The Garmin nuvi 3790T (*Est. $250) became an instant critics' choice when it debuted last year. This year, experts recommend it far more than any other auto GPS unit -- even more so now that its price has dropped steeply from its original $450.
The Garmin nuvi 3790T looks remarkably like a smartphone, with its big multitouch screen and slim casing (about half the thickness of cheaper Garmins). Its claim to fame is that it can automatically "learn" when and where traffic is likely to snarl in your neighborhood, as well as which routes you prefer, and adjust its behavior accordingly.
The whole package thrills just about every top critic. "Wow. If sat nav heaven is having Angelina Jolie jump into the passenger seat and asking you where you want to go, then the Garmin nuvi 3790T comes a very, very close second," writes Rob Mead at TechRadar.com.
The nuvi 3790T doesn't connect to the Internet like the pricier Garmin nuLink 1695 (*Est. $320) -- discussed in our Luxury GPS Receivers section -- but it comes loaded with just about every other feature Garmin offers. It has high-resolution, 3D maps that critics say are gorgeous. It understands voice commands (perfectly in some tests, not so well in others). It can switch from a car GPS navigator to a pedestrian/public transportation navigator if you buy special maps Garmin has for major cities worldwide (*Est. $10 to $18 each). It can tell you what lane you need to be in at an upcoming junction (in certain coverage areas), automatically sort all of your errand stops into one efficient route, pair with your mobile phone for hands-free calling and give you free traffic information for the life of the GPS unit.
What do owners think? Most give the Garmin nuvi 3790T high marks -- but a fair number report problems. Some say its fancy, thin casing gets too hot on the windshield, forcing the unit to shut down. Some report that the nuvi 3790T takes longer to lock onto satellites than older Garmin GPS units, and that it's not as good at picking the best routes.
Still, the nuvi 3000 series dominates the midpriced category -- no other brand or model even earns runner-up status in reviews. Critics do recommend the Garmin nuvi 3790LMT (*Est. $280) , which adds free lifetime map updates. The Garmin nuvi 3760T (*Est. $265) is supposed to save money by omitting voice commands and 3D terrain view, but we actually found lower prices for the 3790T.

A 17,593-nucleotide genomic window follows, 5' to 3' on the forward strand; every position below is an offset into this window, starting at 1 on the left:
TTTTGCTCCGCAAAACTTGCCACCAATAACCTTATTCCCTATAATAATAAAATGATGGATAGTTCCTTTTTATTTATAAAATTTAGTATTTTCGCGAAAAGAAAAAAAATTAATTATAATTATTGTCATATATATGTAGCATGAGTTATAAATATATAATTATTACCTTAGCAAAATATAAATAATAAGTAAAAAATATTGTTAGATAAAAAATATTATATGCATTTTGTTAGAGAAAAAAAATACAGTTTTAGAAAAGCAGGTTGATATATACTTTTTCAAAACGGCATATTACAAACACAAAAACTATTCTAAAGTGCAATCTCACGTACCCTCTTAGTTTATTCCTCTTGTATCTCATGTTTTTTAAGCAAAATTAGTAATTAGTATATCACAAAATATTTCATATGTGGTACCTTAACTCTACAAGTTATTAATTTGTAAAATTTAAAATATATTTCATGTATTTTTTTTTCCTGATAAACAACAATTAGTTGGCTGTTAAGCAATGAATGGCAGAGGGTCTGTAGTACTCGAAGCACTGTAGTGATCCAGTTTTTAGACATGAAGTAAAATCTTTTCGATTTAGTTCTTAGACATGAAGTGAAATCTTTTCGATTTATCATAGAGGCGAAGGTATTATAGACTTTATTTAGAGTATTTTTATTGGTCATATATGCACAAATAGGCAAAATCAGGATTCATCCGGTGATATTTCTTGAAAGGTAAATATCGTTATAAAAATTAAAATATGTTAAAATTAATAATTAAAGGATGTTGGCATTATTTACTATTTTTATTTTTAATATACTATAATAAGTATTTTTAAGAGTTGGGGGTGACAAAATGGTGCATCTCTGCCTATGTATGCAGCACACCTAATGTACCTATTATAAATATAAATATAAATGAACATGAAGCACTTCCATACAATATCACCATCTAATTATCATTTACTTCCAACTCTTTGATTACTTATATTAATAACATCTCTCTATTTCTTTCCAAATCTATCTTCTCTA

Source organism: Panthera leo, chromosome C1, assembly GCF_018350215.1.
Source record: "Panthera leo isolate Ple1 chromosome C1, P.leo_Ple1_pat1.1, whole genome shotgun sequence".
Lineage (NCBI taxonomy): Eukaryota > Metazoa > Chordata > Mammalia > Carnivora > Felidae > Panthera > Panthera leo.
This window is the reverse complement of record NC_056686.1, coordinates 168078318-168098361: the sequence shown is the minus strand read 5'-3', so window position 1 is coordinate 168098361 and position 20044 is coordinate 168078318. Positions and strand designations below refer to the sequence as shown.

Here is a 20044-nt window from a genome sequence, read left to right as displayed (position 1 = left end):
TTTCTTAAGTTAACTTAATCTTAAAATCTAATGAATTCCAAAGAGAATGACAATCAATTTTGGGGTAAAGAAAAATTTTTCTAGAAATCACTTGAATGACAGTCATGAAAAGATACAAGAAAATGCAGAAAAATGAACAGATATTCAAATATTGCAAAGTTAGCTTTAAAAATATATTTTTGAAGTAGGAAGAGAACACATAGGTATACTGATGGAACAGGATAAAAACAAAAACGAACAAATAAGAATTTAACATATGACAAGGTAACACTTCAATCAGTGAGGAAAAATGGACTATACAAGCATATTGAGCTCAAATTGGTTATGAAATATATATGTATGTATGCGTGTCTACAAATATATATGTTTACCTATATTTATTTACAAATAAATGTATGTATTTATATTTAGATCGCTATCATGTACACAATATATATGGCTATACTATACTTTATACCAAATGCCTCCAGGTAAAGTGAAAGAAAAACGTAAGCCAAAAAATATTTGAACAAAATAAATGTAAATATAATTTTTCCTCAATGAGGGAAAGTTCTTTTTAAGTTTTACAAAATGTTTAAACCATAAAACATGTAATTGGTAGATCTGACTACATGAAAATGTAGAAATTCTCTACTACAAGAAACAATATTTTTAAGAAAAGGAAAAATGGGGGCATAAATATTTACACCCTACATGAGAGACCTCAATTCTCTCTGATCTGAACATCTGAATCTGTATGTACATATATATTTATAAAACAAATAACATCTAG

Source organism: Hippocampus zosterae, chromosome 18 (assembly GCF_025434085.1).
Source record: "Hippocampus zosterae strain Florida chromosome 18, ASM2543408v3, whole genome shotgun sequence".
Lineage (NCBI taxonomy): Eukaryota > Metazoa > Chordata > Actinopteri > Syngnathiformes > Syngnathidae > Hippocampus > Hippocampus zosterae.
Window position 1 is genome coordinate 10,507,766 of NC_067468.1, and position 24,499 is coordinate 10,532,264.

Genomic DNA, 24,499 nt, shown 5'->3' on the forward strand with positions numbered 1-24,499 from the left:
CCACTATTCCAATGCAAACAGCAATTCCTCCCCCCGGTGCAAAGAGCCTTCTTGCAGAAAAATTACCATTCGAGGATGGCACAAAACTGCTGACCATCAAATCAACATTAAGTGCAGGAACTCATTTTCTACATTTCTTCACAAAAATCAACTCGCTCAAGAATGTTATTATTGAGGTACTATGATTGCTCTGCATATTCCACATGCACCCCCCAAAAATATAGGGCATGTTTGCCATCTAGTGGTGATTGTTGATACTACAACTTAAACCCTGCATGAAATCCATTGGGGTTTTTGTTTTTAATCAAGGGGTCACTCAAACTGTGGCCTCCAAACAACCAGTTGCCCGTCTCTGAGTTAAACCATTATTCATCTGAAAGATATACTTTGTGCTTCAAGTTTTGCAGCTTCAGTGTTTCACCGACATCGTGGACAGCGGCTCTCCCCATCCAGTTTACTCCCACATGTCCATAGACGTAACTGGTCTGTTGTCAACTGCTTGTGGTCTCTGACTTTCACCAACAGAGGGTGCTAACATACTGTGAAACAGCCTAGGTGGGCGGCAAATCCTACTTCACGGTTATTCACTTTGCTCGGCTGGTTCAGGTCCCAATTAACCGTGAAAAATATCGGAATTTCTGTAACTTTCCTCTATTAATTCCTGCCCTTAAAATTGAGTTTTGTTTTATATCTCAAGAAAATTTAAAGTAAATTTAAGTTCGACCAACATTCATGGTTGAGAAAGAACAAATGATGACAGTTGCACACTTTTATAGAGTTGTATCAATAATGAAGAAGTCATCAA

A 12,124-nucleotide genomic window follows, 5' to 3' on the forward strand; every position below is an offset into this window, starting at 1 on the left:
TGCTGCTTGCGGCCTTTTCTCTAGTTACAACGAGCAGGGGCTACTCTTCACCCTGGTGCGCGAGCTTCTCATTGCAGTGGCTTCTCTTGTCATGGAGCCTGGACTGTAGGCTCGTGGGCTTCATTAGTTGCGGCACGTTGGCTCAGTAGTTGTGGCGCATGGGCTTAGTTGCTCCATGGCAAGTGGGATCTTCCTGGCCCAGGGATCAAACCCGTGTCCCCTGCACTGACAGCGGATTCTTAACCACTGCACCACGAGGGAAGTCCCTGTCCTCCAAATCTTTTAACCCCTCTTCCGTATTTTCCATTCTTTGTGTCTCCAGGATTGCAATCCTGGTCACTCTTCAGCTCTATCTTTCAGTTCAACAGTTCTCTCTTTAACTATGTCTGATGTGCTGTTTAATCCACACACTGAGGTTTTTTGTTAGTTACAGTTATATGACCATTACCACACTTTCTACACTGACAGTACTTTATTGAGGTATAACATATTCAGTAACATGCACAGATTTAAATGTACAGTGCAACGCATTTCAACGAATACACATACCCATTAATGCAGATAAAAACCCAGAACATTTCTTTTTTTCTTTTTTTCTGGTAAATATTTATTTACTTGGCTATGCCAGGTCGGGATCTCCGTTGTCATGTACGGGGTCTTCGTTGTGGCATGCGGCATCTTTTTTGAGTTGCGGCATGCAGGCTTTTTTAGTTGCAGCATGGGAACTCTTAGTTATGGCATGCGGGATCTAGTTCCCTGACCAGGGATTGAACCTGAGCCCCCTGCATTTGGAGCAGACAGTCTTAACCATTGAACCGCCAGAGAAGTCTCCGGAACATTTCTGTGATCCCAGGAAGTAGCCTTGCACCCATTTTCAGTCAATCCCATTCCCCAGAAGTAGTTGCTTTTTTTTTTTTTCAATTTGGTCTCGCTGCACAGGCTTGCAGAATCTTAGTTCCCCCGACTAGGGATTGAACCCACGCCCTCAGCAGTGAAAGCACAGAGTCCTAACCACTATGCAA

There's increasingly less reason to spend more than $300 for an auto GPS receiver, according to reviews. Luxury features that cost more than $400 last year, such as the ability to learn local traffic patterns, now appear on midpriced GPS receivers like the Garmin nuvi 3790T (*Est. $250) .
But if you want a GPS unit that can connect to the Internet, experts say the Garmin nuLink 1695 (*Est. $320) is your best bet. It uses its nuLink Internet connection to find virtually unlimited points of interest via Google Local Search, plus traffic alerts and the lowest gas prices along your route. Experts and owners find the Internet search fast, reliable and extremely convenient. Rich Owings at GPSTracklog.com says the nuLink 1695 is "worth it for Google Local search alone."
The Garmin nuLink 1695 comes with one free year of Internet-connected services, but you'll pay $60 per year after that. Other major features include a big 5-inch screen and the ability to learn traffic patterns in your area (streets that tend to get clogged at rush hour, for instance), as well as your personal favorite routes. Owings says this really helps the nuLink 1695 pick more efficient routes, but it slows down the initial route creation.
"There's simply more data to crunch," he says. "A test route for a three hour drive, from my office to Charlotte, N.C., took the 1695 a full 15 seconds to calculate. A nuvi 1300 did it in 3.5 seconds."
It's speedy when it comes to recalculating on the fly after a missed turn, say Owings and experts at Which? magazine, but some owners at Amazon.com disagree. Some of the 15 owners who have posted reviews complain that the nuLink 1695 recalculates slowly or picks bad routes, but most award it 4 or a perfect 5 stars.
Although TomTom also sells Internet-connected GPS units, the only other one that gets recommended often in reviews is the Garmin nuLink 1690 (*Est. $300) , the 1695's predecessor and still a current Garmin model. It has a smaller screen than the 1695 and lacks the traffic-learning feature, but it doesn't cost much less.